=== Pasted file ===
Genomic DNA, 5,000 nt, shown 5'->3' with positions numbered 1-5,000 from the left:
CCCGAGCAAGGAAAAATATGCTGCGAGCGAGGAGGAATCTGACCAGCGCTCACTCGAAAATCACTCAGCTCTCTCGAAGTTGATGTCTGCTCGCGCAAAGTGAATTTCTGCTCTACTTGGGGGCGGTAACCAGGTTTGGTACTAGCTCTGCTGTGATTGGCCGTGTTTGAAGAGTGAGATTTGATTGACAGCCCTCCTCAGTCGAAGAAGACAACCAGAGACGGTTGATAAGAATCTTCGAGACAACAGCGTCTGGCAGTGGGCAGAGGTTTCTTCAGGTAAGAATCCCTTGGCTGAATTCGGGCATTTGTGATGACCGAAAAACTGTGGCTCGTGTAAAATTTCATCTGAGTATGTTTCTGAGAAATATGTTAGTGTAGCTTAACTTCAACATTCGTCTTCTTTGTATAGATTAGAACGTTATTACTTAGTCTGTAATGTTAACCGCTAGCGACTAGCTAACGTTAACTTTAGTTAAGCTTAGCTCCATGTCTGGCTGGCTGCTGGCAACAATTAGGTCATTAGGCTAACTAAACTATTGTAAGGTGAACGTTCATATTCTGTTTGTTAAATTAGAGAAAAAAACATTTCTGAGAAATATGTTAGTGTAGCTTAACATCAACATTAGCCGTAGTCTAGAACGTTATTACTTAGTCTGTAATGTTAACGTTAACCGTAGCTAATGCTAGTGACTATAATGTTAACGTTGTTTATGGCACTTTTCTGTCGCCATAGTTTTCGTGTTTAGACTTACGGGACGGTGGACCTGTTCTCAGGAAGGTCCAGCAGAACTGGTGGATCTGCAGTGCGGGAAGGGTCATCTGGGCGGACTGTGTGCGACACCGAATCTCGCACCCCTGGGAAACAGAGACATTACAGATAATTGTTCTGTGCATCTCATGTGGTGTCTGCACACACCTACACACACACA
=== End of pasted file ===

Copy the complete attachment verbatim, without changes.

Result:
Genomic DNA, 5,000 nt, shown 5'->3' with positions numbered 1-5,000 from the left:
CCCGAGCAAGGAAAAATATGCTGCGAGCGAGGAGGAATCTGACCAGCGCTCACTCGAAAATCACTCAGCTCTCTCGAAGTTGATGTCTGCTCGCGCAAAGTGAATTTCTGCTCTACTTGGGGGCGGTAACCAGGTTTGGTACTAGCTCTGCTGTGATTGGCCGTGTTTGAAGAGTGAGATTTGATTGACAGCCCTCCTCAGTCGAAGAAGACAACCAGAGACGGTTGATAAGAATCTTCGAGACAACAGCGTCTGGCAGTGGGCAGAGGTTTCTTCAGGTAAGAATCCCTTGGCTGAATTCGGGCATTTGTGATGACCGAAAAACTGTGGCTCGTGTAAAATTTCATCTGAGTATGTTTCTGAGAAATATGTTAGTGTAGCTTAACTTCAACATTCGTCTTCTTTGTATAGATTAGAACGTTATTACTTAGTCTGTAATGTTAACCGCTAGCGACTAGCTAACGTTAACTTTAGTTAAGCTTAGCTCCATGTCTGGCTGGCTGCTGGCAACAATTAGGTCATTAGGCTAACTAAACTATTGTAAGGTGAACGTTCATATTCTGTTTGTTAAATTAGAGAAAAAAACATTTCTGAGAAATATGTTAGTGTAGCTTAACATCAACATTAGCCGTAGTCTAGAACGTTATTACTTAGTCTGTAATGTTAACGTTAACCGTAGCTAATGCTAGTGACTATAATGTTAACGTTGTTTATGGCACTTTTCTGTCGCCATAGTTTTCGTGTTTAGACTTACGGGACGGTGGACCTGTTCTCAGGAAGGTCCAGCAGAACTGGTGGATCTGCAGTGCGGGAAGGGTCATCTGGGCGGACTGTGTGCGACACCGAATCTCGCACCCCTGGGAAACAGAGACATTACAGATAATTGTTCTGTGCATCTCATGTGGTGTCTGCACACACCTACACACACACA